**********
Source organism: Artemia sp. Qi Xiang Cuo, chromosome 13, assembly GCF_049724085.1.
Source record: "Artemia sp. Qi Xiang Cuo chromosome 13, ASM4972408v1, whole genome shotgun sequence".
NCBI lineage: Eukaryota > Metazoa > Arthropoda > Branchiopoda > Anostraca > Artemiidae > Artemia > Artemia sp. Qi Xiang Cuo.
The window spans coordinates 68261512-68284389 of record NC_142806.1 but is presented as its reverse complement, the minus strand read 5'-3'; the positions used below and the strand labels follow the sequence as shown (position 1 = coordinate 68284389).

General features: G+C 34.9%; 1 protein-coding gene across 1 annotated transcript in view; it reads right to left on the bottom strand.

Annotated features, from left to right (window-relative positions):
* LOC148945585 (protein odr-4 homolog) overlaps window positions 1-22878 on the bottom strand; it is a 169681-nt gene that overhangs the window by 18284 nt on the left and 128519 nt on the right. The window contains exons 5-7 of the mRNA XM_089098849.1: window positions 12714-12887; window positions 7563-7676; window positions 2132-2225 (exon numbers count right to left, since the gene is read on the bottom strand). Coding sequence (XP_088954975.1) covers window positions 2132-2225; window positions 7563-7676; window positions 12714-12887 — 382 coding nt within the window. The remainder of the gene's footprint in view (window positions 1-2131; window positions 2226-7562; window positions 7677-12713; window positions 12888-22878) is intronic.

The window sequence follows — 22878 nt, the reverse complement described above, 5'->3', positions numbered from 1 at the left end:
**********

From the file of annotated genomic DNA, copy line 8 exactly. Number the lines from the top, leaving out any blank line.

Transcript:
The window sequence follows — 22878 nt, the reverse complement described above, 5'->3', positions numbered from 1 at the left end: